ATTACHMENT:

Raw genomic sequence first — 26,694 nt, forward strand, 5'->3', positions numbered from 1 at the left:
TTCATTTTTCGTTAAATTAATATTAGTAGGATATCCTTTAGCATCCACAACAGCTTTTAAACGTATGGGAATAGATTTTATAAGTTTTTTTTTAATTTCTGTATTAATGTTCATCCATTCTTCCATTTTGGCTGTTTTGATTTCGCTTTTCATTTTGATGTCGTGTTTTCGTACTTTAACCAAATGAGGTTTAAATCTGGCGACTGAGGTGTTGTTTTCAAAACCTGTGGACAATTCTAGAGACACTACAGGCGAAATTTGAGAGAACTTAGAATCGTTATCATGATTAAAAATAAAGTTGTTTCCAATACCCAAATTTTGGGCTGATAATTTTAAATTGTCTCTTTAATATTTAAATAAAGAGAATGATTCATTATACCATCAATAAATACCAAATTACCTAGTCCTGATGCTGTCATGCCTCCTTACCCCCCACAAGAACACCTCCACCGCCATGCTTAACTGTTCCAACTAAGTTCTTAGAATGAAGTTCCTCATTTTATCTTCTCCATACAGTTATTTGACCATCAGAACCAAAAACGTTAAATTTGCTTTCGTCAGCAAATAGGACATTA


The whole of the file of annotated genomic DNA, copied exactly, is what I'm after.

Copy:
Raw genomic sequence first — 26,694 nt, forward strand, 5'->3', positions numbered from 1 at the left:
TTCATTTTTCGTTAAATTAATATTAGTAGGATATCCTTTAGCATCCACAACAGCTTTTAAACGTATGGGAATAGATTTTATAAGTTTTTTTTTAATTTCTGTATTAATGTTCATCCATTCTTCCATTTTGGCTGTTTTGATTTCGCTTTTCATTTTGATGTCGTGTTTTCGTACTTTAACCAAATGAGGTTTAAATCTGGCGACTGAGGTGTTGTTTTCAAAACCTGTGGACAATTCTAGAGACACTACAGGCGAAATTTGAGAGAACTTAGAATCGTTATCATGATTAAAAATAAAGTTGTTTCCAATACCCAAATTTTGGGCTGATAATTTTAAATTGTCTCTTTAATATTTAAATAAAGAGAATGATTCATTATACCATCAATAAATACCAAATTACCTAGTCCTGATGCTGTCATGCCTCCTTACCCCCCACAAGAACACCTCCACCGCCATGCTTAACTGTTCCAACTAAGTTCTTAGAATGAAGTTCCTCATTTTATCTTCTCCATACAGTTATTTGACCATCAGAACCAAAAACGTTAAATTTGCTTTCGTCAGCAAATAGGACATTA